Reef Tank Lighting
Reef Tank lighting is one of the most important aspects of reef keeping and undoubtedly the most discussed debated and disagreed about too! Proper lighting intensity is essential for the corals to carry out the process of photosynthesis, the process through which they create energy needed to survive and grow. Whatever the approach or equipment be, the ultimate goal of al lighting methods is to provide photoperiod, intensity and proper spectrum for your reef inhabitants to flourish and thrive easily. The commonly used phrase, "watts per gallon," is a way of expressing the lighting necessary for a tank by the ratio of the power used to illuminate the tank divided by the tank size in gallons. Many hobbyists suggest that an adequate amount of light would vary between four watts and six watts per gallon for low light coral and as much as ten watts per gallon (or more) for light loving coral. While such a rule of thumb may initially sound like a good idea, it should only be used as a rough guideline and not as a strict rule. Obviously, such a loose rule is misleading, and aquarists need to consider more than just "watts per gallon.
" Specifically, they must take into account the height and overall size of the tank. Lighting in the reef aquarist parlance is generally expresses in “Watts per gallon”. A thumb rule suggested by many says that light should vary between four to six watts per gallon low light coral and about 10 watts for corals with high light intensity needs. But this is not a hardcore researched rule and should only be used as a rough estimate. There are other factors like the overall height and depth of the tank before making a choice.
A very innovative method of using a multi-light system with timers or controllers to vary the number of lights on at any given time is probably the most effective one. In this system usually one bulb remains on for an hour, then all the bulbs for 10 hours and then just one is left on for next hour. This method actually simulates the sun passing over. This is as close one can get to re create the natural lighting mechanism of the sun. There is no doubt that steady advances made in the light manufacturing industry have made these equipments better and better and more efficient. The solution for your reef tank can vary in price from inexpensive to very expensive. What suits you depends upon the kind of life you want in your tank. Two primary lighting equipments available in the market and widely used are Fluorescents and Metal Halides (MH). There are several variants of Fluorescents. These are the least expensive or rather value for money choice and are suitable for practically all light choices.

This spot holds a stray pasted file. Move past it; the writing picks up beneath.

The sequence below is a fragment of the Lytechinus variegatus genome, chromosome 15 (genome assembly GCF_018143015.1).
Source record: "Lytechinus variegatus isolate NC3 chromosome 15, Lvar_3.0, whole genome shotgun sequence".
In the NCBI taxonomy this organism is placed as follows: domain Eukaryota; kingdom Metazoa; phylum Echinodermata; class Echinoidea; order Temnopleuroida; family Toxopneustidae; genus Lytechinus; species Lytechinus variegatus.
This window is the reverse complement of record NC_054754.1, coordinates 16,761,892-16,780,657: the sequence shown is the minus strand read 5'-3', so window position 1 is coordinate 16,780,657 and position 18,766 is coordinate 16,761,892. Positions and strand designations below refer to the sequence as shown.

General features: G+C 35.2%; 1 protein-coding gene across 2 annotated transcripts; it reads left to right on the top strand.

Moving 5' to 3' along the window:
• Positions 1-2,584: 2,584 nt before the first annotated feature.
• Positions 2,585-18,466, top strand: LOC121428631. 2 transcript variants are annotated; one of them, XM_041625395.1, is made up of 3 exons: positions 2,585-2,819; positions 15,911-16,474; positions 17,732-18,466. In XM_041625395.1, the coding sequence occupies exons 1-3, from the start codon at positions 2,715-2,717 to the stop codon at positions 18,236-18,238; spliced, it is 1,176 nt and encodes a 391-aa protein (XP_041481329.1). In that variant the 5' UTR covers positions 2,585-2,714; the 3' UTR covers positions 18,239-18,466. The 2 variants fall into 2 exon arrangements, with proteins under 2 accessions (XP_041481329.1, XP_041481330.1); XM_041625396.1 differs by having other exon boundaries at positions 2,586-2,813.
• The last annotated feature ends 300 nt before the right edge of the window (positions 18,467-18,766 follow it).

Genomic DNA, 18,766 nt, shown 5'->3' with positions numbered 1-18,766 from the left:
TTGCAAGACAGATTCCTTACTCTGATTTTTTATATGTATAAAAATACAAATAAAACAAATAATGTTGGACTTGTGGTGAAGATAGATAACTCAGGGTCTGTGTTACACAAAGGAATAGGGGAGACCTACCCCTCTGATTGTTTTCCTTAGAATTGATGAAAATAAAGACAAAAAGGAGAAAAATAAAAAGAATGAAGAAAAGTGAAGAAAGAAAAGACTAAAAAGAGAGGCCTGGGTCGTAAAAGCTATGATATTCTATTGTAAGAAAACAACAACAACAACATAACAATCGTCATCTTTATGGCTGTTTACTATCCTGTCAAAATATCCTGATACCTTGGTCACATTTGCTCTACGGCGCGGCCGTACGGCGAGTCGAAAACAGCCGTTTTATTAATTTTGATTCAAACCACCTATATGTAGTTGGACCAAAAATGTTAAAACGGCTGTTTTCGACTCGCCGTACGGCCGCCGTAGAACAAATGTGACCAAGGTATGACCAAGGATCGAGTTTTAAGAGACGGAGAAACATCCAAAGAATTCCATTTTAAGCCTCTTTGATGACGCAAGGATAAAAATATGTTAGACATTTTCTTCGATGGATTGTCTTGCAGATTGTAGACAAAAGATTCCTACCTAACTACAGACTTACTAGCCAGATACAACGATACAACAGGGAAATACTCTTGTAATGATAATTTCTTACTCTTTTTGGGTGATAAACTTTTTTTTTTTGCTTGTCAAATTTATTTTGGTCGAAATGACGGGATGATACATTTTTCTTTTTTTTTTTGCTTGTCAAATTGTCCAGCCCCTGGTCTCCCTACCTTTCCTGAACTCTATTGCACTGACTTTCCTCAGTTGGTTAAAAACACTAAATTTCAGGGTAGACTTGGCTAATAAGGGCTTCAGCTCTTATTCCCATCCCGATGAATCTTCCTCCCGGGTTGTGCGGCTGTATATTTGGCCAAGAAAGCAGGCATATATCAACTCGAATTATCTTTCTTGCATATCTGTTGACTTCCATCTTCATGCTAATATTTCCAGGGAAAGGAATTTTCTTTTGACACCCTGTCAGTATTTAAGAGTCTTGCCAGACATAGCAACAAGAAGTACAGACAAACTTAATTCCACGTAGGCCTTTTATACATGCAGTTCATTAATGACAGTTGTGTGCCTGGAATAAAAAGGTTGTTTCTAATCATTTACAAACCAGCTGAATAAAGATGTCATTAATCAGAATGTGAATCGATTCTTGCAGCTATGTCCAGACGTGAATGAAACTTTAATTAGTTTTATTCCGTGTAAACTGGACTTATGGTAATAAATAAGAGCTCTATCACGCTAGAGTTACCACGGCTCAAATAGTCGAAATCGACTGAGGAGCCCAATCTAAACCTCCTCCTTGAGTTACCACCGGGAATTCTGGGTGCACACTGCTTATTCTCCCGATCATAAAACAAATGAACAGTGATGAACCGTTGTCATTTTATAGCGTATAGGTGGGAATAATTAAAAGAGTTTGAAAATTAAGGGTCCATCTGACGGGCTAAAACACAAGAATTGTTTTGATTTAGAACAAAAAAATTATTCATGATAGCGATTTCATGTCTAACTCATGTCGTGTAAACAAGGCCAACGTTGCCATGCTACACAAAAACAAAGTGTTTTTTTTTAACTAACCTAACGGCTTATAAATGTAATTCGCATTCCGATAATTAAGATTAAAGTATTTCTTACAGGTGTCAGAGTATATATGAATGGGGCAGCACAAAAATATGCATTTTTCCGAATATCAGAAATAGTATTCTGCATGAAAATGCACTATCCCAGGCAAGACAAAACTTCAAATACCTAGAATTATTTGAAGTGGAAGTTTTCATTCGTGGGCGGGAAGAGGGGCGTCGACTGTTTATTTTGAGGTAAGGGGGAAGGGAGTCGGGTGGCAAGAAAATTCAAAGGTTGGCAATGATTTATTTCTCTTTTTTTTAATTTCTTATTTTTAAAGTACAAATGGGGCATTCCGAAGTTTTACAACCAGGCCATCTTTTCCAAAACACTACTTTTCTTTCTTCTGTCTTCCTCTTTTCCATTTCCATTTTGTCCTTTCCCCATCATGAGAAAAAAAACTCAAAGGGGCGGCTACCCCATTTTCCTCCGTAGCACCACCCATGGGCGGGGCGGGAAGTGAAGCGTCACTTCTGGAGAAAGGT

These are relatively cool (literally speaking, not metaphorically!). And generally they last for many months before requiring replacement. Examples of different fluorescents are: Normal Output (NO), High Output (HO), very High Output (VHO), Power Compacts (PC) and T5’s. Among all the variants in fluorescents you can call Power Compacts a next generation fluorescent bulb. They have a modern twin tube design, basically a fluorescent tube that is bent in half. Therefore much greater light intensity is produced than other standard fluorescent variants. The fluorescent tubes are available from 10 to 130 watts and can last up to a year to two. You should opt for a fluorescent if your reef tank is not very deep. There are some corals like SPS corals for which the light intensity of fluorescent is not enough. So keep these points in mind while thinking of a fluorescent.
The other popular option is the Metal Halides. There are different parameters to be considered here too. They are the most intense of all available lighting systems. If you have a tank which is deeper than 20 inches, this is what you may consider to buy, as halides have greater capacity to penetrate to depths beyond 20 inches. Apart from the utility they beautify your tank also by producing sparkling glitter lines. So if you want to have a successful reef, know your tank and corals well and then make an informed choice. Only then ‘Let there be Light’!.
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